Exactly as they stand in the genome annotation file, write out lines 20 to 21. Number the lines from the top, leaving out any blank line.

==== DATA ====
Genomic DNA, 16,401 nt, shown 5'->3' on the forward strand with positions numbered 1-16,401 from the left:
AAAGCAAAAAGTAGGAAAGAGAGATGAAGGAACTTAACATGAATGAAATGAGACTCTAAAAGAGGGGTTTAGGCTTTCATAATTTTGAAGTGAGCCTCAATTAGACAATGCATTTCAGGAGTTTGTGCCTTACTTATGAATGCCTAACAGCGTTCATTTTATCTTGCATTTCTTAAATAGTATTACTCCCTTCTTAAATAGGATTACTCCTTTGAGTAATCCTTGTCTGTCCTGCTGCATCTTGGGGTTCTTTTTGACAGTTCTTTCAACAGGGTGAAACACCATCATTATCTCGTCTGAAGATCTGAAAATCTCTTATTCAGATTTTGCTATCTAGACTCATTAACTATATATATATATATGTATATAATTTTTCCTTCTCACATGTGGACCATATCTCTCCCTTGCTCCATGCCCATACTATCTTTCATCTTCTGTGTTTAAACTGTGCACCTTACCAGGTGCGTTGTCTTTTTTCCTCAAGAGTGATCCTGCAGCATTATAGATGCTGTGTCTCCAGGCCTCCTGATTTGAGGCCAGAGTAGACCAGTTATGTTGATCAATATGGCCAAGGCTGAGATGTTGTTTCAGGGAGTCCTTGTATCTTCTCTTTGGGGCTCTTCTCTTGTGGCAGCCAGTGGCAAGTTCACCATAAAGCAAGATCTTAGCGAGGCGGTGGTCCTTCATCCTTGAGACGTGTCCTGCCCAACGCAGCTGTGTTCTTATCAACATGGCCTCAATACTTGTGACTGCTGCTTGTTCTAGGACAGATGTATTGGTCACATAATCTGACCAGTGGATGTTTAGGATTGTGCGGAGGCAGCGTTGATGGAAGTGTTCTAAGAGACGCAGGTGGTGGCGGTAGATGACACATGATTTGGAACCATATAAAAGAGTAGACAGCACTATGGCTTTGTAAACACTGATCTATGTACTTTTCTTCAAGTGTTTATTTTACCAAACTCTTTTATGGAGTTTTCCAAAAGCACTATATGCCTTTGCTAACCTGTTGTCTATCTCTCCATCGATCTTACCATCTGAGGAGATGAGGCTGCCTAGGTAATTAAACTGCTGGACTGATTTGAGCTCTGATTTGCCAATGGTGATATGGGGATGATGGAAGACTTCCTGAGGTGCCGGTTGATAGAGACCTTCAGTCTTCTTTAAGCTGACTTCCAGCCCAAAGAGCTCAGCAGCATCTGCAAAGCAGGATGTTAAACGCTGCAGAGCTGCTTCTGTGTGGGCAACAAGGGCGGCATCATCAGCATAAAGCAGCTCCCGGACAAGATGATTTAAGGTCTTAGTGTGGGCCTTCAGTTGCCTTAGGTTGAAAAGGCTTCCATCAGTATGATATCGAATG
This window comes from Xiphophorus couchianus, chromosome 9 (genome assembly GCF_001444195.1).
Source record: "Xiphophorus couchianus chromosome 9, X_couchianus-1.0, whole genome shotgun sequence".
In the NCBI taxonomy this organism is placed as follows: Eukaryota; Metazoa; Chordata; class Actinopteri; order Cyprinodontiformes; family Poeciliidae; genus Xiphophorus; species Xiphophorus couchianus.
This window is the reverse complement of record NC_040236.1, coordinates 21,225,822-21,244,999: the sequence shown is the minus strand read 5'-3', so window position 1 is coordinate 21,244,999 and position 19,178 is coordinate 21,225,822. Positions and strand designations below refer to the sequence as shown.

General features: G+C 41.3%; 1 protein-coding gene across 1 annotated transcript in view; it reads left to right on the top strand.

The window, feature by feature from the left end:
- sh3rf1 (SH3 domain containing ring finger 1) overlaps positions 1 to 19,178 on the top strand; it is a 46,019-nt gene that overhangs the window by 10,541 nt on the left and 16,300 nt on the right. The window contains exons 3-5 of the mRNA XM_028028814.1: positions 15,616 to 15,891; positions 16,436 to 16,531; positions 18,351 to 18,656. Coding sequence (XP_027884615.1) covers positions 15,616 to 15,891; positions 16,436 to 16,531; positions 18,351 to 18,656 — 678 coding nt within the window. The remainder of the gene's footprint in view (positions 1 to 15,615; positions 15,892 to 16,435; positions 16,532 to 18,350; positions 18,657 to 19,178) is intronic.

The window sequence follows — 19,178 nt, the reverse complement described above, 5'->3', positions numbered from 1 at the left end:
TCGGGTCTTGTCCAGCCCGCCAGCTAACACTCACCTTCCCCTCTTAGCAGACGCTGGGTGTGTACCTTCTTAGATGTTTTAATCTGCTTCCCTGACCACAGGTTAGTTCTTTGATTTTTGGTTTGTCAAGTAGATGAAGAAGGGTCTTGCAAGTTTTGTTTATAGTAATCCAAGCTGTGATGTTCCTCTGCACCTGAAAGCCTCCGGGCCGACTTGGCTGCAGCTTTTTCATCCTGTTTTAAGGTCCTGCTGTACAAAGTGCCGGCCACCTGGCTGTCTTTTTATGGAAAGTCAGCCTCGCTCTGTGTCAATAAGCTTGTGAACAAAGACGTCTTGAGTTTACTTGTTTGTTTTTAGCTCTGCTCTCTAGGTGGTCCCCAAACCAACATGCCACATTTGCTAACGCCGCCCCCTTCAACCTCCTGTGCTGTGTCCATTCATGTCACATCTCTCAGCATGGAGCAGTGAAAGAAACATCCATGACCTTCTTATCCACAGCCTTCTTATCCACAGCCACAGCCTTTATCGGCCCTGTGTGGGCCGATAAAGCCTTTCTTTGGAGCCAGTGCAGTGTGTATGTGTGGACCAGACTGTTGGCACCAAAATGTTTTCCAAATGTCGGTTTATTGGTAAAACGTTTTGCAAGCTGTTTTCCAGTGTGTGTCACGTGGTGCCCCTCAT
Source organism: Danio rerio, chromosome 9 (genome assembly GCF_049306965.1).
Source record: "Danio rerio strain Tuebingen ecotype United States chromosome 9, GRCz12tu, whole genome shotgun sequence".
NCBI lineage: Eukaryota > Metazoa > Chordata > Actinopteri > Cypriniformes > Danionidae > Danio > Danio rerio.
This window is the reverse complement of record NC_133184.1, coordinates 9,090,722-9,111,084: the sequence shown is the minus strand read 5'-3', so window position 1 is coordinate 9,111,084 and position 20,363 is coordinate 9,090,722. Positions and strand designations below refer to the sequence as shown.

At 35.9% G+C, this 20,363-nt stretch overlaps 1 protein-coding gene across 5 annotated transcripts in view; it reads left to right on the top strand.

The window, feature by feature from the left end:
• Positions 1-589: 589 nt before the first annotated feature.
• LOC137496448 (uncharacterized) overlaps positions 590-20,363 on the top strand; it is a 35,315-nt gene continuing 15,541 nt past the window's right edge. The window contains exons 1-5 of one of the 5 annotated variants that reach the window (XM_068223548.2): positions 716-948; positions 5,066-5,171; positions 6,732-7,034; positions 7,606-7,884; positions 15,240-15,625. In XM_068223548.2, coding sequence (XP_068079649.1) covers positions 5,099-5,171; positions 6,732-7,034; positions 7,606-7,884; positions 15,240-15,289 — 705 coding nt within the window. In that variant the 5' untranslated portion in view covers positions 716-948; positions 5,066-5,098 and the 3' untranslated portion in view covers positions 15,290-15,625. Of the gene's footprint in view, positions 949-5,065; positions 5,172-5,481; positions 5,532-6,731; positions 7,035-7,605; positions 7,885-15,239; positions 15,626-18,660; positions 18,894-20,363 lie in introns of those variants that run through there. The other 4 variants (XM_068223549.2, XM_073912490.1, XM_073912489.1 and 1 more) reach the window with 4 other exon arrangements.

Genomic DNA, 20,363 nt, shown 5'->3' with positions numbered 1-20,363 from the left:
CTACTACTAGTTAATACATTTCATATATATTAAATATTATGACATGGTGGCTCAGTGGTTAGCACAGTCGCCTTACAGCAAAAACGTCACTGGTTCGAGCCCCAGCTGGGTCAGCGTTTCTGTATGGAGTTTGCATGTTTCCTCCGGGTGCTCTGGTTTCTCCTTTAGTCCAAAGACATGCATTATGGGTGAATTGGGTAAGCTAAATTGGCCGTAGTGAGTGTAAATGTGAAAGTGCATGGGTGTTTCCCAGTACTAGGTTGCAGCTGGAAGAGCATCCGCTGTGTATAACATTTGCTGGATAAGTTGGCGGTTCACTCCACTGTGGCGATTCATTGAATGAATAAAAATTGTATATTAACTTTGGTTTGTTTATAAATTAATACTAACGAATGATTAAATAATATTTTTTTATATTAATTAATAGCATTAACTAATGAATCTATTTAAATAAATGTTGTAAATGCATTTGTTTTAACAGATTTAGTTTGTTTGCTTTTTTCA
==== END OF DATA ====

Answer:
Genomic DNA, 20,363 nt, shown 5'->3' with positions numbered 1-20,363 from the left:
CTACTACTAGTTAATACATTTCATATATATTAAATATTATGACATGGTGGCTCAGTGGTTAGCACAGTCGCCTTACAGCAAAAACGTCACTGGTTCGAGCCCCAGCTGGGTCAGCGTTTCTGTATGGAGTTTGCATGTTTCCTCCGGGTGCTCTGGTTTCTCCTTTAGTCCAAAGACATGCATTATGGGTGAATTGGGTAAGCTAAATTGGCCGTAGTGAGTGTAAATGTGAAAGTGCATGGGTGTTTCCCAGTACTAGGTTGCAGCTGGAAGAGCATCCGCTGTGTATAACATTTGCTGGATAAGTTGGCGGTTCACTCCACTGTGGCGATTCATTGAATGAATAAAAATTGTATATTAACTTTGGTTTGTTTATAAATTAATACTAACGAATGATTAAATAATATTTTTTTATATTAATTAATAGCATTAACTAATGAATCTATTTAAATAAATGTTGTAAATGCATTTGTTTTAACAGATTTAGTTTGTTTGCTTTTTTCA